The non-profit North Carolina Writers’ Network is the state’s oldest and largest literary arts services organization devoted to all writers at all stages of development. For additional information, visit www.ncwriters.org.

 

After an involuntary hiatus in 2020, the North Carolina Writers’ Network will award a third Sally Buckner Emerging Writers' Fellowship in 2021, to a writer of prose.

Created in memory of the late Sally Buckner, one of North Carolina’s most beloved poets, editors, and educators, the $500 Buckner Fellowship supports an emerging North Carolina writer, between the ages 21-35, whose work shows promise of excellence and of commitment to a literary career.

Applicants must be in the early stages of their careers and will not yet have achieved major recognition for their work. No specific academic background is required or preferred, but students enrolled in degree-granting programs are not eligible to apply.

Poet Zachary Lunn of Hoke County won the inaugural Buckner Fellowship in 2018, while fiction writer Jasmine Kumalah of Durham won in 2019.

The fellowship awarded this year will cover the calendar year 2022. The fellowship recipient will use the $500 award to allay the costs associated with the business of writing: paper, printing, writing supplies, submission fees, research expenses, travel, conference registration fees, etc. In addition to the cash award, recipients will receive a complimentary one-year membership in the NCWN, as well as scholarship aid to attend the Network’s 2021 and 2022 Fall Conferences and the 2022 Spring Conference.

To honor and carry on the lifelong generosity displayed by its namesake, the Buckner Fellowship will invite each recipient, during their award year, to help at least one other writer—by mentoring a less-experienced writer, by critiquing another’s work, by writing references or editing applications, or in whatever other way the recipient sees fit.

Applications will be accepted as PDF attachments sent to This email address is being protected from spambots. You need JavaScript enabled to view it. from May 1 to June 30. Application is free, and full guidelines are available at www.ncwriters.org. A committee appointed by NCWN will review all applications, and invite finalists for interviews with committee members. The fellowship winner will be announced and introduced at the Network’s Fall Conference, planned this year for Durham, November 19-21.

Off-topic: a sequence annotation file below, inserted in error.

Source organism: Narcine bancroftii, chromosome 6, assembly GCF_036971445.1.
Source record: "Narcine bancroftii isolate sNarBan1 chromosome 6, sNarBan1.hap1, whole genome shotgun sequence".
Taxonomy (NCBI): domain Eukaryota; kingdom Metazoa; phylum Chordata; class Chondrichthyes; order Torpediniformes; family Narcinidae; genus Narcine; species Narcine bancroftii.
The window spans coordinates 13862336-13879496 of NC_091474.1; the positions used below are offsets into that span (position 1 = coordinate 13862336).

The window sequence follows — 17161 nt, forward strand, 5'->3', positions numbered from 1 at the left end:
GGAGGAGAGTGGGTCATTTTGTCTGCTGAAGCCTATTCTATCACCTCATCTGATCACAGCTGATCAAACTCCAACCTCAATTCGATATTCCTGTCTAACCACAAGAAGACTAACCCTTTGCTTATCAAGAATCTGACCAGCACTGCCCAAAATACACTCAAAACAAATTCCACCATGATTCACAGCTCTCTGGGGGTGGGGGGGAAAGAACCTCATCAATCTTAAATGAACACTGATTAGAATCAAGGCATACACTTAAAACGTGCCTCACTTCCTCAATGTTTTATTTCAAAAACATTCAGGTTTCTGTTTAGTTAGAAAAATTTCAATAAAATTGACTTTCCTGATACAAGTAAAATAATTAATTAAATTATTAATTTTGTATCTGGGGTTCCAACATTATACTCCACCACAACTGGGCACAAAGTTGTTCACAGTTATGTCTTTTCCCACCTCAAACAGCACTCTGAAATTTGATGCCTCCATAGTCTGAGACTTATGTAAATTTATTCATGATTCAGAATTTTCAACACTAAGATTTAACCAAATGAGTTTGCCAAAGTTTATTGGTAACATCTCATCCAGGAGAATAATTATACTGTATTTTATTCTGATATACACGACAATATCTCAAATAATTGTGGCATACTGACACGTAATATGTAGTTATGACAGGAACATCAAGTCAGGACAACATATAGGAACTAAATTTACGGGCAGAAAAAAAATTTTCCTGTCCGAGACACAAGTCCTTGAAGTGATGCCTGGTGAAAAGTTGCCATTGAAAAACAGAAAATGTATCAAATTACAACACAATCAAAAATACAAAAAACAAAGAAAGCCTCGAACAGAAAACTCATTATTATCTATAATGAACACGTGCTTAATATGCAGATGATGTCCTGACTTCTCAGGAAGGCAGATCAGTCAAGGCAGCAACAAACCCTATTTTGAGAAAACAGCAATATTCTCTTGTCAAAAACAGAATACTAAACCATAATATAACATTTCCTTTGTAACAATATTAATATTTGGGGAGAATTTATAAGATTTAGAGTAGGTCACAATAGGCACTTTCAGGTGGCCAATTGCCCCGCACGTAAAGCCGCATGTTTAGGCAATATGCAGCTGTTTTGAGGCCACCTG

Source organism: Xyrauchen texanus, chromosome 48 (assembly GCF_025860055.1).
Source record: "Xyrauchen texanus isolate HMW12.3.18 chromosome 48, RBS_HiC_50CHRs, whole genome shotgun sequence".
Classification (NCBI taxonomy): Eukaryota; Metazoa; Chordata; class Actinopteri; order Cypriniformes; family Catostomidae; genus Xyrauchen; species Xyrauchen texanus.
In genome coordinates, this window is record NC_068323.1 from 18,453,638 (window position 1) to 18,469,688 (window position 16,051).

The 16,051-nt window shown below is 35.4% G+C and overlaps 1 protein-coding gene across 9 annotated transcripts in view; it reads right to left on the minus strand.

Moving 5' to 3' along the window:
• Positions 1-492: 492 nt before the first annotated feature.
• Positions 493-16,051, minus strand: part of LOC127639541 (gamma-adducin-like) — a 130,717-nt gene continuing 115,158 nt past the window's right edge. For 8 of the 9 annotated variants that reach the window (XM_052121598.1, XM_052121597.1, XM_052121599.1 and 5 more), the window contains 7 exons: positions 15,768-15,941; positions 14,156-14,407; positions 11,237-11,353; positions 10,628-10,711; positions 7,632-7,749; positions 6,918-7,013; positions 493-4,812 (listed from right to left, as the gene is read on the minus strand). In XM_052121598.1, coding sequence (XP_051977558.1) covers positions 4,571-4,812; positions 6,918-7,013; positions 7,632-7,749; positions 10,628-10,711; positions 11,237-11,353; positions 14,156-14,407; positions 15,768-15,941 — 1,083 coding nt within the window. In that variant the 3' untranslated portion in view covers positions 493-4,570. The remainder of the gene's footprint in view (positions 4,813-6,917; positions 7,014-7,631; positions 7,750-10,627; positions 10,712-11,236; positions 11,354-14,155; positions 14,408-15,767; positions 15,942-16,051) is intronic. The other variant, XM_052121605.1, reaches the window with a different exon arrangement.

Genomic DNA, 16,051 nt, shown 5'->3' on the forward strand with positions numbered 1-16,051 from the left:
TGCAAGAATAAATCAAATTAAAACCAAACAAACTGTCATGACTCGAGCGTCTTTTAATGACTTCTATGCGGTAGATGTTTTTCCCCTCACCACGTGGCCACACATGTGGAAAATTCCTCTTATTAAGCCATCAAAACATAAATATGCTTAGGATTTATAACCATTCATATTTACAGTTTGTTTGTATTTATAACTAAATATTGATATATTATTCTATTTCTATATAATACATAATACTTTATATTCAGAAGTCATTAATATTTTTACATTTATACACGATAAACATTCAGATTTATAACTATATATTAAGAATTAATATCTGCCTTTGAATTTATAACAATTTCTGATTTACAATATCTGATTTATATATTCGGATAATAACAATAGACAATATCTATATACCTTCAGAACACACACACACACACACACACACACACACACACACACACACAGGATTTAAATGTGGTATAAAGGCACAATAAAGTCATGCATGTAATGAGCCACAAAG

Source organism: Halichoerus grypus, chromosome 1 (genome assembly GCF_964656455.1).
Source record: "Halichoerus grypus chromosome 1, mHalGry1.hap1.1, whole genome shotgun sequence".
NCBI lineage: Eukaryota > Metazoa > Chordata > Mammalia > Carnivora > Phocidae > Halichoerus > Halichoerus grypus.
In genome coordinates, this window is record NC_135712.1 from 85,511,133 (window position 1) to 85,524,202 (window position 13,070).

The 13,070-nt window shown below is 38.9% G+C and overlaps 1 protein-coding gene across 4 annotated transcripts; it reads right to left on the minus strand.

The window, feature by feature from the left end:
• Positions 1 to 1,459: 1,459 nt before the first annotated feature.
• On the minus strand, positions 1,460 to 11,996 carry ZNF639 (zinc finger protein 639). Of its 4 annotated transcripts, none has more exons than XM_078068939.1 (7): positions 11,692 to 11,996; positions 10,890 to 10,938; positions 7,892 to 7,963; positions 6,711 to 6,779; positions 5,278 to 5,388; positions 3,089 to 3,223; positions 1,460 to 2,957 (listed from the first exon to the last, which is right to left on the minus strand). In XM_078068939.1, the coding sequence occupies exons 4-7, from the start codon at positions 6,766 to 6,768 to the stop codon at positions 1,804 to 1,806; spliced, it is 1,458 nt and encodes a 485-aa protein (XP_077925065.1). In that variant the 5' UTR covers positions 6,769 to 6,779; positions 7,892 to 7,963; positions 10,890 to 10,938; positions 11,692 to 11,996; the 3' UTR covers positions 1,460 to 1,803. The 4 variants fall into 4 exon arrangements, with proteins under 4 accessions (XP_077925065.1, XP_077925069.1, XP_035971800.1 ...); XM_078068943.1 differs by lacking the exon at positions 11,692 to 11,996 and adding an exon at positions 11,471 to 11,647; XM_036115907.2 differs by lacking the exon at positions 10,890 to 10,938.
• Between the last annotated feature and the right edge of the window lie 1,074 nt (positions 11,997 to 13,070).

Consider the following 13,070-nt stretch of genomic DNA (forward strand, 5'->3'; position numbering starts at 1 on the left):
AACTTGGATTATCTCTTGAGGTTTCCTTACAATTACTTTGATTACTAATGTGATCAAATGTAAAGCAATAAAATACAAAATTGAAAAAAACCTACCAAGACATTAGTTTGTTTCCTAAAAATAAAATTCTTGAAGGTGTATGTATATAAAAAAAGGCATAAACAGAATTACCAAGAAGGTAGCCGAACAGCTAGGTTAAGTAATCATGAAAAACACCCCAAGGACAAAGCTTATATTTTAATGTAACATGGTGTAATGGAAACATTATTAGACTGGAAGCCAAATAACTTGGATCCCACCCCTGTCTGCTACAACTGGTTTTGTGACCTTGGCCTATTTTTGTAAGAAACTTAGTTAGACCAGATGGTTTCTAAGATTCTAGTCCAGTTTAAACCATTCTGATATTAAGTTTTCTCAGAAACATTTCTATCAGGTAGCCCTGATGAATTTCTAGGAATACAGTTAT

For more information about the Sally Buckner Emerging Writers’ Fellowship and NCWN, visit www.ncwriters.org, or contact June Guralnick, Fellowship Program Coordinator, at This email address is being protected from spambots. You need JavaScript enabled to view it..

 

WINSTON-SALEM—Through its popular Critiquing & Editing Service, the North Carolina Writers’ Network now will offer its members access to Representation Readers, qualified writers/editors who can help writers avoid false or clichéd portrayals, and bring their characters to life fully and responsibly.

Representation Readers can examine members’ unpublished work for characterizations that seem inauthentic or undeveloped. They can advise writers on how to create accurate and authentic dialogue, descriptions, settings, plot points, and more.

The fees and submission process for a Representation Read are the same as for other Critiquing and Editing Service submissions. The time needed to complete a Representation Read will vary, based on the reader’s availability, the work’s length, and the depth of the critique needed.

“We decided to call this new service Representation Readings, rather than the more common ‘sensitivity reads,’ because the goal isn’t simply to avoid hurting people’s feelings,” NCWN Executive Director Ed Southern said. “The goal is to help writers produce the best work possible: authentic, understanding, and deeply imagined.”

The service currently has five Representation Readers, able to critique representation of race, gender, sexuality, and disability. The NCWN plans to add more Representation Readers as the service grows.

“Clichés and stereotypes are the hallmarks of bad writing,” Southern said. “We hope this service will help our members avoid them in their own work, and produce richer, more compelling portrayals.”